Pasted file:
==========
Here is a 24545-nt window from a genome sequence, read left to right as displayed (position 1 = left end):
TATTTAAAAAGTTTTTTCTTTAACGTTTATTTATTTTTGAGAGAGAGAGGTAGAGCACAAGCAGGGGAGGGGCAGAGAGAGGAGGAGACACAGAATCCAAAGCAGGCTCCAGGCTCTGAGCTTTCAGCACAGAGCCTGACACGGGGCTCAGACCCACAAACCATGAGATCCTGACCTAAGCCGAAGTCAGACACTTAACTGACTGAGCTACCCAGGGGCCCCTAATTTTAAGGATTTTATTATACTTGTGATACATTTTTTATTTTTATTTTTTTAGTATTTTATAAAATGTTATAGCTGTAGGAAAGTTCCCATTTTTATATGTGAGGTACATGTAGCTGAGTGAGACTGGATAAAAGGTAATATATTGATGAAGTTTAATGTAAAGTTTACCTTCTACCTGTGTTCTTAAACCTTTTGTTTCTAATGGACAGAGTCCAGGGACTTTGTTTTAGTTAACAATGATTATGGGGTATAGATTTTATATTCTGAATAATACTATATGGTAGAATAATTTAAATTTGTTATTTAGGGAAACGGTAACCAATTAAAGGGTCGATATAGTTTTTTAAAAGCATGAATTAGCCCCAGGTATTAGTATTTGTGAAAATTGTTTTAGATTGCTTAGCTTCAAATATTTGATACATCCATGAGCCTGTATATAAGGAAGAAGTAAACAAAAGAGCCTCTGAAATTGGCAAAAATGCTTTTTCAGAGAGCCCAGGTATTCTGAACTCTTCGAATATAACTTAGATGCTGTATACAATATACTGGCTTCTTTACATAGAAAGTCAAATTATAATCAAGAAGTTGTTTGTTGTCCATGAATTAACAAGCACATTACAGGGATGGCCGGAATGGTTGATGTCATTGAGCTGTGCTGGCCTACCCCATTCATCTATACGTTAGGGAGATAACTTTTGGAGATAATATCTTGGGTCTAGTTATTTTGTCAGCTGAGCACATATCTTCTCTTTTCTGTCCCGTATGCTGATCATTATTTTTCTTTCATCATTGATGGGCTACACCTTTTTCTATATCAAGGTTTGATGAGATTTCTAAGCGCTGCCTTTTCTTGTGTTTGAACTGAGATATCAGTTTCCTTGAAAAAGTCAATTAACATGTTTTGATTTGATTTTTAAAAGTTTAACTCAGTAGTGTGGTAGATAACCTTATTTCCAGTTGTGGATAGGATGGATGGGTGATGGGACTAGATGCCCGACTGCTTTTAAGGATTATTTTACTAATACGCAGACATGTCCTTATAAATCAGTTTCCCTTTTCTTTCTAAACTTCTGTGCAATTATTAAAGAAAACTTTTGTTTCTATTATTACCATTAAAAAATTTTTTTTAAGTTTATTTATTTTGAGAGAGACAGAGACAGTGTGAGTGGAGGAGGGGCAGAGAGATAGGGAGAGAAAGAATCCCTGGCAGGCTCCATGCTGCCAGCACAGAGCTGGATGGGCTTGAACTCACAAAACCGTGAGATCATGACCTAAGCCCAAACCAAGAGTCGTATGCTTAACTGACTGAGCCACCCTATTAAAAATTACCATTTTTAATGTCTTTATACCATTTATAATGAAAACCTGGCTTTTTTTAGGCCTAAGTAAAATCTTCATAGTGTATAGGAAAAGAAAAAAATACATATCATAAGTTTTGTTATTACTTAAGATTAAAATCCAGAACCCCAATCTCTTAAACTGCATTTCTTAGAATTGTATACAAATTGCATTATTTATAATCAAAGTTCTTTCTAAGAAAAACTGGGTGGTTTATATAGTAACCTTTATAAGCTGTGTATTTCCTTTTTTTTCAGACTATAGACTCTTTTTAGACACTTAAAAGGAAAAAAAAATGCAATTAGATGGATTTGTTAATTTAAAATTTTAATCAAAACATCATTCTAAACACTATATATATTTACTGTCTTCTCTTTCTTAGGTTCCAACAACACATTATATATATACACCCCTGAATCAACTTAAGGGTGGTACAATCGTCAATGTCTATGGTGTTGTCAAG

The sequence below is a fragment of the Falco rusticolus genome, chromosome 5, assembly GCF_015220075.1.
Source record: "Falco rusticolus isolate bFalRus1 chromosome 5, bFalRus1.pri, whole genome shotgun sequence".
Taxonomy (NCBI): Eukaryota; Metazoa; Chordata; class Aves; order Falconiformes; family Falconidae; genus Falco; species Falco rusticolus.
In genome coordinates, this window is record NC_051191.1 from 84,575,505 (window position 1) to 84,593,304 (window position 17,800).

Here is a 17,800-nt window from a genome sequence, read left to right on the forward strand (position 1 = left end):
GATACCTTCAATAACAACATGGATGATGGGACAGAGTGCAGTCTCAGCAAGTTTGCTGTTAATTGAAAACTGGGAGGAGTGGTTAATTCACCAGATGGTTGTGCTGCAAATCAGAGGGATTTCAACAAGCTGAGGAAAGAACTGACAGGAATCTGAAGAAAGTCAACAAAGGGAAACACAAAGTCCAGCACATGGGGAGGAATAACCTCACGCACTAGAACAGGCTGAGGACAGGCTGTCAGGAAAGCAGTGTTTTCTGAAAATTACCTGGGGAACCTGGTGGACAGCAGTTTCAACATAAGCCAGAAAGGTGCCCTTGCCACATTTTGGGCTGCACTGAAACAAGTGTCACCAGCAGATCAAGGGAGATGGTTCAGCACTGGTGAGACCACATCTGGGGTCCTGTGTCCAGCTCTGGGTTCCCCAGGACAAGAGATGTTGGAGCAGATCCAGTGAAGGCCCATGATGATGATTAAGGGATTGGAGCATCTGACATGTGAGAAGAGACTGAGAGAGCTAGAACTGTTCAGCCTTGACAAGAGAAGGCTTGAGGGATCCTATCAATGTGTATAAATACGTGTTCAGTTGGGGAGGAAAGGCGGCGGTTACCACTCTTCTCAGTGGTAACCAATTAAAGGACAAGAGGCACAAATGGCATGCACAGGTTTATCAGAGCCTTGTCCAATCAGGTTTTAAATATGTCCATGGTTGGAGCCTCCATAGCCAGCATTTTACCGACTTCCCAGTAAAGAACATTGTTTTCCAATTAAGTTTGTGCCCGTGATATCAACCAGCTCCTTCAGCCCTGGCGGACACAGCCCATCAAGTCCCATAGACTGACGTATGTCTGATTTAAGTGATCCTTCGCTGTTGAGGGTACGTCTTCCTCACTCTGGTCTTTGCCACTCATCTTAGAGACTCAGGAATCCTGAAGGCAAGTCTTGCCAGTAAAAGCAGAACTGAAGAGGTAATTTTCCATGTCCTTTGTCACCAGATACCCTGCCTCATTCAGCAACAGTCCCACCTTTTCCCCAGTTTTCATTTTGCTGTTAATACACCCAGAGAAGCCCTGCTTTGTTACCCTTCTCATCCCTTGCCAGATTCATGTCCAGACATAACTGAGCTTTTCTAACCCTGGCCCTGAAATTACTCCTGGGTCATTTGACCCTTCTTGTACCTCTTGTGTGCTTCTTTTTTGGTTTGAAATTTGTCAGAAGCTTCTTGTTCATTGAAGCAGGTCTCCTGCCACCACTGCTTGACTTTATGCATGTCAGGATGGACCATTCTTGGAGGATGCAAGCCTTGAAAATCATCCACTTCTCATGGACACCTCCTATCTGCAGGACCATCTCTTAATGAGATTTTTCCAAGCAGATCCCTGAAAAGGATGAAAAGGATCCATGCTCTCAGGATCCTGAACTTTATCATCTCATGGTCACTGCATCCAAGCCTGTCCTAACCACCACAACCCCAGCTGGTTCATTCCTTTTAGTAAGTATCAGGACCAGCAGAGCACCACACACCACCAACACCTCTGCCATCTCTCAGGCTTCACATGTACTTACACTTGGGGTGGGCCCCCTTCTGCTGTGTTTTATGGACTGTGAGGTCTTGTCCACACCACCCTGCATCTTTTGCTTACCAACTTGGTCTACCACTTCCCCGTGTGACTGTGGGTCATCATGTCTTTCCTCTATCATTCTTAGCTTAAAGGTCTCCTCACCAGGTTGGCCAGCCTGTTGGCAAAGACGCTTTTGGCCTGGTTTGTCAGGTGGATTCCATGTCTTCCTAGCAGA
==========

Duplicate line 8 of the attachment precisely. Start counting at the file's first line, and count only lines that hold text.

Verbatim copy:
GATACCTTCAATAACAACATGGATGATGGGACAGAGTGCAGTCTCAGCAAGTTTGCTGTTAATTGAAAACTGGGAGGAGTGGTTAATTCACCAGATGGTTGTGCTGCAAATCAGAGGGATTTCAACAAGCTGAGGAAAGAACTGACAGGAATCTGAAGAAAGTCAACAAAGGGAAACACAAAGTCCAGCACATGGGGAGGAATAACCTCACGCACTAGAACAGGCTGAGGACAGGCTGTCAGGAAAGCAGTGTTTTCTGAAAATTACCTGGGGAACCTGGTGGACAGCAGTTTCAACATAAGCCAGAAAGGTGCCCTTGCCACATTTTGGGCTGCACTGAAACAAGTGTCACCAGCAGATCAAGGGAGATGGTTCAGCACTGGTGAGACCACATCTGGGGTCCTGTGTCCAGCTCTGGGTTCCCCAGGACAAGAGATGTTGGAGCAGATCCAGTGAAGGCCCATGATGATGATTAAGGGATTGGAGCATCTGACATGTGAGAAGAGACTGAGAGAGCTAGAACTGTTCAGCCTTGACAAGAGAAGGCTTGAGGGATCCTATCAATGTGTATAAATACGTGTTCAGTTGGGGAGGAAAGGCGGCGGTTACCACTCTTCTCAGTGGTAACCAATTAAAGGACAAGAGGCACAAATGGCATGCACAGGTTTATCAGAGCCTTGTCCAATCAGGTTTTAAATATGTCCATGGTTGGAGCCTCCATAGCCAGCATTTTACCGACTTCCCAGTAAAGAACATTGTTTTCCAATTAAGTTTGTGCCCGTGATATCAACCAGCTCCTTCAGCCCTGGCGGACACAGCCCATCAAGTCCCATAGACTGACGTATGTCTGATTTAAGTGATCCTTCGCTGTTGAGGGTACGTCTTCCTCACTCTGGTCTTTGCCACTCATCTTAGAGACTCAGGAATCCTGAAGGCAAGTCTTGCCAGTAAAAGCAGAACTGAAGAGGTAATTTTCCATGTCCTTTGTCACCAGATACCCTGCCTCATTCAGCAACAGTCCCACCTTTTCCCCAGTTTTCATTTTGCTGTTAATACACCCAGAGAAGCCCTGCTTTGTTACCCTTCTCATCCCTTGCCAGATTCATGTCCAGACATAACTGAGCTTTTCTAACCCTGGCCCTGAAATTACTCCTGGGTCATTTGACCCTTCTTGTACCTCTTGTGTGCTTCTTTTTTGGTTTGAAATTTGTCAGAAGCTTCTTGTTCATTGAAGCAGGTCTCCTGCCACCACTGCTTGACTTTATGCATGTCAGGATGGACCATTCTTGGAGGATGCAAGCCTTGAAAATCATCCACTTCTCATGGACACCTCCTATCTGCAGGACCATCTCTTAATGAGATTTTTCCAAGCAGATCCCTGAAAAGGATGAAAAGGATCCATGCTCTCAGGATCCTGAACTTTATCATCTCATGGTCACTGCATCCAAGCCTGTCCTAACCACCACAACCCCAGCTGGTTCATTCCTTTTAGTAAGTATCAGGACCAGCAGAGCACCACACACCACCAACACCTCTGCCATCTCTCAGGCTTCACATGTACTTACACTTGGGGTGGGCCCCCTTCTGCTGTGTTTTATGGACTGTGAGGTCTTGTCCACACCACCCTGCATCTTTTGCTTACCAACTTGGTCTACCACTTCCCCGTGTGACTGTGGGTCATCATGTCTTTCCTCTATCATTCTTAGCTTAAAGGTCTCCTCACCAGGTTGGCCAGCCTGTTGGCAAAGACGCTTTTGGCCTGGTTTGTCAGGTGGATTCCATGTCTTCCTAGCAGA